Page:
A Classic Year: 10.0 Seven Little Australians by Ethel Turner

seven_little_oz_small.jpg Seven Little Australians
Ethel Turner

Ethel Turner's novel Seven Little Australians is the first children's novel, and the third piece by a woman writer in the first 10 entries in this Australian Classic Year. Both points are rather notable: that a children's novel might be considered a classic at all, and that there were three women writers in the early days of Australian literature who
were capable of writing such works (Baynton, Gilmore and Turner). Neither should be unexpected, but I suspect a lot of readers would think the opposite.

In many people's minds children's books get lumped in with comics and television as literary artforms of little worth, that might serve a purpose for the young, but which should be discarded as soon as the reader reaches their teenage years. Which is a nonsense. All three genres have much to offer to both adults and younger readers and should be judged on their merits rather than pre-conceived ideas about the effects such fiction has on later reading habits.

Seven Little Australians tells the story of the Woolcot family: the father Captain Woolcot, his second wife Esther, and the children, Meg, Pip, Judy, Nell, Bunty, Baby and the General. The first six of these are from the Captain's first marriage, with the General from his second. The family lives in a house named Misrule; which provides the first hint about the children's behaviour. The second comes directly from the author herself.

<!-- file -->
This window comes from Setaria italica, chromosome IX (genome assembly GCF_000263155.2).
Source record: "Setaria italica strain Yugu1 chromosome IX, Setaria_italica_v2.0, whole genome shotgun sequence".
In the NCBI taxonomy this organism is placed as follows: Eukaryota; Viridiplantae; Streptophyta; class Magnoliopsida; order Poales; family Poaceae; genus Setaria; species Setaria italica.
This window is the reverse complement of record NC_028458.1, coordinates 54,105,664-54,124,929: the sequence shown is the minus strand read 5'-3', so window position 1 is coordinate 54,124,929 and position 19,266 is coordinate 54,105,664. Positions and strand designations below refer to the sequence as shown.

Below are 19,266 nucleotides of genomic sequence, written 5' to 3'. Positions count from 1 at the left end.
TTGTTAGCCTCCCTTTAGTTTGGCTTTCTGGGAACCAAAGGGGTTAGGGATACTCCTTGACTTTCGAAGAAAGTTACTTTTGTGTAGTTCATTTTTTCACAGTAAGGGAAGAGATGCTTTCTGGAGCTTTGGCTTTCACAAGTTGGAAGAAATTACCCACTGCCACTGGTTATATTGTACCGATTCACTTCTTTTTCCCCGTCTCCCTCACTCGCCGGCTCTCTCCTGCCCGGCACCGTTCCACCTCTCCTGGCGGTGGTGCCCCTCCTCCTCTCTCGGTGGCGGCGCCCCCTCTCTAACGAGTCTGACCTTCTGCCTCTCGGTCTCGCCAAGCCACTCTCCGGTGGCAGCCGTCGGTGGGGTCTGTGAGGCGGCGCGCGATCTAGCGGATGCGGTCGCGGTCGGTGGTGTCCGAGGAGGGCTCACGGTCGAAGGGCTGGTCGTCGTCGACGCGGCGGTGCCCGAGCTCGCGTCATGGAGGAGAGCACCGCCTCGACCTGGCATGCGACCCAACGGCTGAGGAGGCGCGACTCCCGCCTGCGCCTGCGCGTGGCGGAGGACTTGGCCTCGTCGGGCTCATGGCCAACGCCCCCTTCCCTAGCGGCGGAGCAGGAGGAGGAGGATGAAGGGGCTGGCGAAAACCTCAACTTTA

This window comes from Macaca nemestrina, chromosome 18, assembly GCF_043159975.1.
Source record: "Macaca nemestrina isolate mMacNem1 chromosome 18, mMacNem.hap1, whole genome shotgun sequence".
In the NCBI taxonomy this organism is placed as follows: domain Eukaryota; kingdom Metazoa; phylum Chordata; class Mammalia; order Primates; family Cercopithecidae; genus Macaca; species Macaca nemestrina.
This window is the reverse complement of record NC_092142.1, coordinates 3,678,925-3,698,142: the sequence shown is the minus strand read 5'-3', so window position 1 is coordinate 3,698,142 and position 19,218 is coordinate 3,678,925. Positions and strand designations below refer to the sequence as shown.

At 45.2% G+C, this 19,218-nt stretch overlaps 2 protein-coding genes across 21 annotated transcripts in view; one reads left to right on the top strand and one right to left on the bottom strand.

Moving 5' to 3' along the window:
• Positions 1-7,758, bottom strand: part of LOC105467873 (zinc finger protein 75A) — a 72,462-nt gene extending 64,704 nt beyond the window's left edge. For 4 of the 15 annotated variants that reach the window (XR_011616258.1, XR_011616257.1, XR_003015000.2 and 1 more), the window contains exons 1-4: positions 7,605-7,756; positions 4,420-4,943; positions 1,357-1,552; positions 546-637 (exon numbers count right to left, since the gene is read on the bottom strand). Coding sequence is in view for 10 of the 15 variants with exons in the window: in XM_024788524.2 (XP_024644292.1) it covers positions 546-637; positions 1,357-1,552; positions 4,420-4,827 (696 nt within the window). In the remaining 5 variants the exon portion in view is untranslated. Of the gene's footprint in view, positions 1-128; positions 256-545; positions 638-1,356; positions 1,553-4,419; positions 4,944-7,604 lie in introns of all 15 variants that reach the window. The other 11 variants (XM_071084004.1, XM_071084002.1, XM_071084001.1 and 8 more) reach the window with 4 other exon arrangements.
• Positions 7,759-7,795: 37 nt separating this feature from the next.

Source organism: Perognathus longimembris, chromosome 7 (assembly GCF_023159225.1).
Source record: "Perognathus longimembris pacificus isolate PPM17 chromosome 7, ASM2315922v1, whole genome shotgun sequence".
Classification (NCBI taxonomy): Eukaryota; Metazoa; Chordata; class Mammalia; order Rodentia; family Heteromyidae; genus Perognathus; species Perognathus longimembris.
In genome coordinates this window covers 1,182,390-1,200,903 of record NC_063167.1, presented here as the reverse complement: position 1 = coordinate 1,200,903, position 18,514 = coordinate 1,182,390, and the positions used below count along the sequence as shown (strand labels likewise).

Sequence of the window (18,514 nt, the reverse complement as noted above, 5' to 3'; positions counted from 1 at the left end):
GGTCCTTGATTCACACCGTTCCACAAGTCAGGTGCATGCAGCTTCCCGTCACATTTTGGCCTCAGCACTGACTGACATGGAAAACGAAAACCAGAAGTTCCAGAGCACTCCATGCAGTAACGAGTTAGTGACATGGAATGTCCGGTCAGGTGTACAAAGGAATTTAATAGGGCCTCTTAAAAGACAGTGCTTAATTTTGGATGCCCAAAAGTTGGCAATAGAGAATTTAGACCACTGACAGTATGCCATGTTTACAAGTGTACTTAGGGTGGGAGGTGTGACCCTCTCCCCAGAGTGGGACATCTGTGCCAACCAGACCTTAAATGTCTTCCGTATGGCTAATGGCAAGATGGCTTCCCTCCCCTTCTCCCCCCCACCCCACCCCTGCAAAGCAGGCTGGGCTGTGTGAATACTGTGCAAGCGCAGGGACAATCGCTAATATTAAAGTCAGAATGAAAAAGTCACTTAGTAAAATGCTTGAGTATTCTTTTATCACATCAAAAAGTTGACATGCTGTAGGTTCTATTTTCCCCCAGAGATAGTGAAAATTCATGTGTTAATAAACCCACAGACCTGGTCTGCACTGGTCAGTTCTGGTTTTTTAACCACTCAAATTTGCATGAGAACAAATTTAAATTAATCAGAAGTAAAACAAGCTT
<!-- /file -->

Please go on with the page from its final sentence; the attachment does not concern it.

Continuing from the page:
If you imagine you are going to read of model children, with perhaps; a naughtily inclined one to point a moral, you had better lay down the book immediately and betake yourself to 'Sandford and Merton' or similar standard juvenile works. Not one of the seven is really good, for the very excellent reason that Australian children never are. In England, and America, and Africa, and Asia, the little folks may be paragons of virtue, I know little about them. But in Australia a model child is--I say it not without thankfulness--an unknown quantity.
And so it goes, a story of the highs and lows of family life, at the end of which no-one is the same as when they started - with the possible exception of Bunty who is a greedy little beggar from start to finish. Seven Little Australians was written in the 1890s and, to many, it would seem to be stuck firmly in that era. It certainly seems to start that way. But, as it progresses, it becomes clear that Turner has produced a novel of family life that holds true even today.

Notes: Full text of the novel
Australian Dictionary of Biography page
Ethel Turner Wikipedia page
Photo of the author

The next four works in this Classic Year:
11. The Getting of Wisdom by Henry Handel Richardson (1910)
12. "The Gentle Water-Bird" by John Shaw Neilson (1927)
13. My Brilliant Career by Miles Franklin (1901)
14. The Magic Pudding by Norman Lindsay (1918)

About this Entry

This page contains a single entry by Perry Middlemiss published on March 10, 2008 5:09 PM.

Interesting Turns on the Wallaby Track was the previous entry in this blog.

Australian Bookcovers #105 - The Relief of Mildura by Davison Symmons is the next entry in this blog.

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